Termination Payments

By | 10 June 2009

Nature of Payment

An unfortunate consequence of the economic climate is that more people will find themselves out of work. At least there is an income tax exemption for statutory redundancy payments (ITEPA 2003, s 309). Non-statutory redundancy payments are charged to tax under ITEPA 2003, s 401, subject to various potential exceptions including the first £30,000 under s 403, and no Class 1 NIC.

HMRC generally tend to look closely at claims for the £30,000 exemption following the termination of an employment. The Employment Income Manual states (at EIM 13750): “It is vital to identify redundancy payments properly because…what people call redundancy payments may not fall within the special definition of redundancy…” (nb ‘special’ means the definition or redundancy in the Employment Rights Act 1996, s 139). It is therefore necessary to consider if HMRC could actually treat the payment differently for tax purposes, e.g. as employment income (except for statutory redundancy payments), or possibly as an employer-financed retirement benefits scheme (ITEPA 2003, s 394).

Employment earnings or damages?

For termination payments other than for redundancy, in terms of claiming exemption for the first £30,000 of such payments, the general approach for employers should be to terminate the employment first, and agree a financial settlement later. A key question is whether a payment is made under the employment contract (i.e. earnings) or is damages for breach of contract.

If the employee has the contractual right to receive pay in lieu of notice (a PILON), case law has established that this also constitute earnings, even if it is paid on termination of employment. This would appear to be the case even if the PILON is payable at the employer’s reserved right or discretion (EMI v Coldicott [1999] STC 803 CA and Richardson v Delaney [2001] STC 1328). In the latter case, the employee had accepted a lump sum of £75,000 following negotiations with the employer, which was held to constitute earnings.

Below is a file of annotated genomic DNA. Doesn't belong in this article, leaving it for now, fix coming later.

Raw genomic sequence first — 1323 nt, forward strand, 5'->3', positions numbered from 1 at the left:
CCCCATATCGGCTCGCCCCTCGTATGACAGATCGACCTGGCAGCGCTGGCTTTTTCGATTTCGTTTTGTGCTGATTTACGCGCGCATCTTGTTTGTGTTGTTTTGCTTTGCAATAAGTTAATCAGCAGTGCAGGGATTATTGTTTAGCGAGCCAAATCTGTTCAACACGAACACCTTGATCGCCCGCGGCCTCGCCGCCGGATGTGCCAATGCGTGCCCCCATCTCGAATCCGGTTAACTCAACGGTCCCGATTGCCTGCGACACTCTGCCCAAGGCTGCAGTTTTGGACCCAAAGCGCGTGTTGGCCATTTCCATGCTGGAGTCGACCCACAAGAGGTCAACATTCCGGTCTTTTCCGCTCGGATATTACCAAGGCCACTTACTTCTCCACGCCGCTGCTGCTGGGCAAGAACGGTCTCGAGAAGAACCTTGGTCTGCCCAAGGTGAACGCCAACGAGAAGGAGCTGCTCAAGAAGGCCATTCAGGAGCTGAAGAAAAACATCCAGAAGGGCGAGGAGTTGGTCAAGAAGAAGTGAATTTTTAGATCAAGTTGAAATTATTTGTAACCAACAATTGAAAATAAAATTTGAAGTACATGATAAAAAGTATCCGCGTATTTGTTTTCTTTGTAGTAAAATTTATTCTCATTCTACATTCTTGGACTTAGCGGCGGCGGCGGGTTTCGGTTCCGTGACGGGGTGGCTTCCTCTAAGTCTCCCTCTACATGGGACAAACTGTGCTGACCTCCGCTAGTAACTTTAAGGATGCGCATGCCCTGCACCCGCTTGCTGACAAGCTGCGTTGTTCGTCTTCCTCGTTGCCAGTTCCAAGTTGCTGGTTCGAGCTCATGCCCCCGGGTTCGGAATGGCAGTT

By contrast, a termination payment following a breach of contract was held to be damages even though the employer had the right to make a PILON which was not exercised in Cerberus Software v Rowley (CA, [2001] EWCA Civ 78). In that employment law case, a contractual clause stated that the employer ‘may’ make a PILON. The Court held this to mean that the employer was free to give neither notice nor a PILON but instead to breach the contract. The payment was therefore damages, which qualified for the £30,000 exemption, and was not earnings so that no NIC liability arose.

Clarifying the position

If an employer terminates in breach of the employment contract, such as by dismissing the employee without notice, and does not make a PILON in respect of that notice period, a payment subsequently made to the employee is generally more in the nature of damages than employment earnings. It therefore follows that the chances of a compensation payment constituting damages may be enhanced broadly if:

  • The employer breaches the employment contract by breaching the notice period and failing to make a PILON;
  • The employer does not make any payment for breach of contract until after the employment has terminated;
  • Correspondence and documentation between the employer and the employee indicates that the employee’s claim is for damages for breach of contract. 

Two final points are worth mentioning. First, be aware of HMRC’s approach to termination and damages claims. This is contained in Revenue Interpretation 249 and in the Employment Income Manual at EIM12800 and following. Second, be aware of the legal issues involved when termination an employment, and seek advice from an employment law specialist if necessary.    

The above article is reproduced from ‘Practice Update’ (May/June 2009), a tax Newsletter produced by Mark McLaughlin Associates Ltd. See the Newsletters section.